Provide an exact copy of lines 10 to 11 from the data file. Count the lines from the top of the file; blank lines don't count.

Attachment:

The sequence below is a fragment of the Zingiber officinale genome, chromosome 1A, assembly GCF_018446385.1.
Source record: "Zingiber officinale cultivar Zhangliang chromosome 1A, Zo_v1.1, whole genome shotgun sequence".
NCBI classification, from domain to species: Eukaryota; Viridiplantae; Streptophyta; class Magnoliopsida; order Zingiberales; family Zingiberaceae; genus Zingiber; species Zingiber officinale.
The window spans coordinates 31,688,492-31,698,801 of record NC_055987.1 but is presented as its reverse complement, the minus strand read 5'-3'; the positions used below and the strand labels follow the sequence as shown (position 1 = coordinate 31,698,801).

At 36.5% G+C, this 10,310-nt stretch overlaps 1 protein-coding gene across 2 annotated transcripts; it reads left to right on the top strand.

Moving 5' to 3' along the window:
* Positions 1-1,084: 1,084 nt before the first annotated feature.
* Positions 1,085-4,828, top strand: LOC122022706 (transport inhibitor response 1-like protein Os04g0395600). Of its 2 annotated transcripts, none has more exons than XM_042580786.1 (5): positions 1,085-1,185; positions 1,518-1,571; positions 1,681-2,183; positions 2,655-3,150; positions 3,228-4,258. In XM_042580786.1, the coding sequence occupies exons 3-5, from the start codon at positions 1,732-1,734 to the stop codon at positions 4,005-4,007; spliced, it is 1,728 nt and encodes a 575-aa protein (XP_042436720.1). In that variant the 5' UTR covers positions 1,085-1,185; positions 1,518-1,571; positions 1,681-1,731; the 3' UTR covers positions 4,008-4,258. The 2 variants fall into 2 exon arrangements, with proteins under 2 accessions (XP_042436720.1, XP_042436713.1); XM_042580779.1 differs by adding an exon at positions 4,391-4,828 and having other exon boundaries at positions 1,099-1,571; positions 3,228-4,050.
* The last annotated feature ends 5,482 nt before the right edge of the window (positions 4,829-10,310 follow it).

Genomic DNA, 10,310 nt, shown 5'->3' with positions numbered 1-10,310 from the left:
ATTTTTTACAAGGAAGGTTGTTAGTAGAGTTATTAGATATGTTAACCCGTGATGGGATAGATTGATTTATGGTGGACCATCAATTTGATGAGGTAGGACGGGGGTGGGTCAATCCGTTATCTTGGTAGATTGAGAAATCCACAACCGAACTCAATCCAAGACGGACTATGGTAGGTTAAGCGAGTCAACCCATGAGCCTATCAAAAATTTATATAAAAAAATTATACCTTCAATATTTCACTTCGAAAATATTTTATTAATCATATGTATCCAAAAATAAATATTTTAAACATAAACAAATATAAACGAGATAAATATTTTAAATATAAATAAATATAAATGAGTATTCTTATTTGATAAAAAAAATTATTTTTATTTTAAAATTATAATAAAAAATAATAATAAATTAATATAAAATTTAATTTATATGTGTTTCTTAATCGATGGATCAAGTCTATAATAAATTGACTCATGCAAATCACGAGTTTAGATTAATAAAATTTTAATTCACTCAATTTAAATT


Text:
Genomic DNA, 10,310 nt, shown 5'->3' with positions numbered 1-10,310 from the left:
ATTTTTTACAAGGAAGGTTGTTAGTAGAGTTATTAGATATGTTAACCCGTGATGGGATAGATTGATTTATGGTGGACCATCAATTTGATGAGGTAGGACGGGGGTGGGTCAATCCGTTATCTTGGTAGATTGAGAAATCCACAACCGAACTCAATCCAAGACGGACTATGGTAGGTTAAGCGAGTCAACCCATGAGCCTATCAAAAATTTATATAAAAAAATTATACCTTCAATATTTCACTTCGAAAATATTTTATTAATCATATGTATCCAAAAATAAATATTTTAAACATAAACAAATATAAACGAGATAAATATTTTAAATATAAATAAATATAAATGAGTATTCTTATTTGATAAAAAAAATTATTTTTATTTTAAAATTATAATAAAAAATAATAATAAATTAATATAAAATTTAATTTATATGTGTTTCTTAATCGATGGATCAAGTCTATAATAAATTGACTCATGCAAATCACGAGTTTAGATTAATAAAATTTTAATTCACTCAATTTAAATT